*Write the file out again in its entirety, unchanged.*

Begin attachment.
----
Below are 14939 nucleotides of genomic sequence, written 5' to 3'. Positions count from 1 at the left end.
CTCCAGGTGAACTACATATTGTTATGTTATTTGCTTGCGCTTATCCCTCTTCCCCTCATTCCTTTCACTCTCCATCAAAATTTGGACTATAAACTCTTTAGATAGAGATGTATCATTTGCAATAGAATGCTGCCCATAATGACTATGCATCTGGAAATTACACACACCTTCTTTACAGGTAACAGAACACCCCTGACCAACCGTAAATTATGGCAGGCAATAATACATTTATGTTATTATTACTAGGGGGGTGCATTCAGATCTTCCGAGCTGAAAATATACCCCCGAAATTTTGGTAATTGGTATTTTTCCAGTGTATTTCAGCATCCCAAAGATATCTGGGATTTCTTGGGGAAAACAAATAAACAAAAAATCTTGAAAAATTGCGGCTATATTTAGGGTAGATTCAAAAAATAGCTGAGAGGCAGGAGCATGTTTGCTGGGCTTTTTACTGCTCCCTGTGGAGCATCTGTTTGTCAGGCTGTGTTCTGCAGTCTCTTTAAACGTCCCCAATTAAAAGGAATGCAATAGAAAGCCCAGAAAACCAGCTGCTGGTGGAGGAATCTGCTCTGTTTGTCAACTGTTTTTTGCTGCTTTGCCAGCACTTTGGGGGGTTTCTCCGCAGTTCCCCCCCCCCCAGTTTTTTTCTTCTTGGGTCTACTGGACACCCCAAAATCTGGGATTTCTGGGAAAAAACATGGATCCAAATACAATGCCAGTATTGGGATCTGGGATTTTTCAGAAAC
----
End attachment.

Below are 14939 nucleotides of genomic sequence, written 5' to 3'. Positions count from 1 at the left end.
CTCCAGGTGAACTACATATTGTTATGTTATTTGCTTGCGCTTATCCCTCTTCCCCTCATTCCTTTCACTCTCCATCAAAATTTGGACTATAAACTCTTTAGATAGAGATGTATCATTTGCAATAGAATGCTGCCCATAATGACTATGCATCTGGAAATTACACACACCTTCTTTACAGGTAACAGAACACCCCTGACCAACCGTAAATTATGGCAGGCAATAATACATTTATGTTATTATTACTAGGGGGGTGCATTCAGATCTTCCGAGCTGAAAATATACCCCCGAAATTTTGGTAATTGGTATTTTTCCAGTGTATTTCAGCATCCCAAAGATATCTGGGATTTCTTGGGGAAAACAAATAAACAAAAAATCTTGAAAAATTGCGGCTATATTTAGGGTAGATTCAAAAAATAGCTGAGAGGCAGGAGCATGTTTGCTGGGCTTTTTACTGCTCCCTGTGGAGCATCTGTTTGTCAGGCTGTGTTCTGCAGTCTCTTTAAACGTCCCCAATTAAAAGGAATGCAATAGAAAGCCCAGAAAACCAGCTGCTGGTGGAGGAATCTGCTCTGTTTGTCAACTGTTTTTTGCTGCTTTGCCAGCACTTTGGGGGGTTTCTCCGCAGTTCCCCCCCCCCCAGTTTTTTTCTTCTTGGGTCTACTGGACACCCCAAAATCTGGGATTTCTGGGAAAAAACATGGATCCAAATACAATGCCAGTATTGGGATCTGGGATTTTTCAGAAAC